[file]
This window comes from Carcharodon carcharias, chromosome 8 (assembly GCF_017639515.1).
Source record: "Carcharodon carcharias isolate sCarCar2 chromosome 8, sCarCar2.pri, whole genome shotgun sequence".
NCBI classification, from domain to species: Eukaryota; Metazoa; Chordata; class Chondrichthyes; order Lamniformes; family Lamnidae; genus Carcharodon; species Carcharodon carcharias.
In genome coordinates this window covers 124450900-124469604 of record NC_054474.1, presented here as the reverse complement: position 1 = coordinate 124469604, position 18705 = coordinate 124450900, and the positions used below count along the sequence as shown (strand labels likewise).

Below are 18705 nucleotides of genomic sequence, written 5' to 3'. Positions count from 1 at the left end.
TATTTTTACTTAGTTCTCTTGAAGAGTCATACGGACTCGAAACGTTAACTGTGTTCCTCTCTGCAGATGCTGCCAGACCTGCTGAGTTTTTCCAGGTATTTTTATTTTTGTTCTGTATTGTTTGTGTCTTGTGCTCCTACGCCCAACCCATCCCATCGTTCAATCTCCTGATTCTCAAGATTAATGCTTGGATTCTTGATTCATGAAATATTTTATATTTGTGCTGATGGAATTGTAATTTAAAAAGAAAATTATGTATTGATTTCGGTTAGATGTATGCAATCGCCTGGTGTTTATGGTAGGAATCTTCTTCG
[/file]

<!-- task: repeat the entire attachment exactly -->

This window comes from Carcharodon carcharias, chromosome 8 (assembly GCF_017639515.1).
Source record: "Carcharodon carcharias isolate sCarCar2 chromosome 8, sCarCar2.pri, whole genome shotgun sequence".
NCBI classification, from domain to species: Eukaryota; Metazoa; Chordata; class Chondrichthyes; order Lamniformes; family Lamnidae; genus Carcharodon; species Carcharodon carcharias.
In genome coordinates this window covers 124450900-124469604 of record NC_054474.1, presented here as the reverse complement: position 1 = coordinate 124469604, position 18705 = coordinate 124450900, and the positions used below count along the sequence as shown (strand labels likewise).

Below are 18705 nucleotides of genomic sequence, written 5' to 3'. Positions count from 1 at the left end.
TATTTTTACTTAGTTCTCTTGAAGAGTCATACGGACTCGAAACGTTAACTGTGTTCCTCTCTGCAGATGCTGCCAGACCTGCTGAGTTTTTCCAGGTATTTTTATTTTTGTTCTGTATTGTTTGTGTCTTGTGCTCCTACGCCCAACCCATCCCATCGTTCAATCTCCTGATTCTCAAGATTAATGCTTGGATTCTTGATTCATGAAATATTTTATATTTGTGCTGATGGAATTGTAATTTAAAAAGAAAATTATGTATTGATTTCGGTTAGATGTATGCAATCGCCTGGTGTTTATGGTAGGAATCTTCTTCG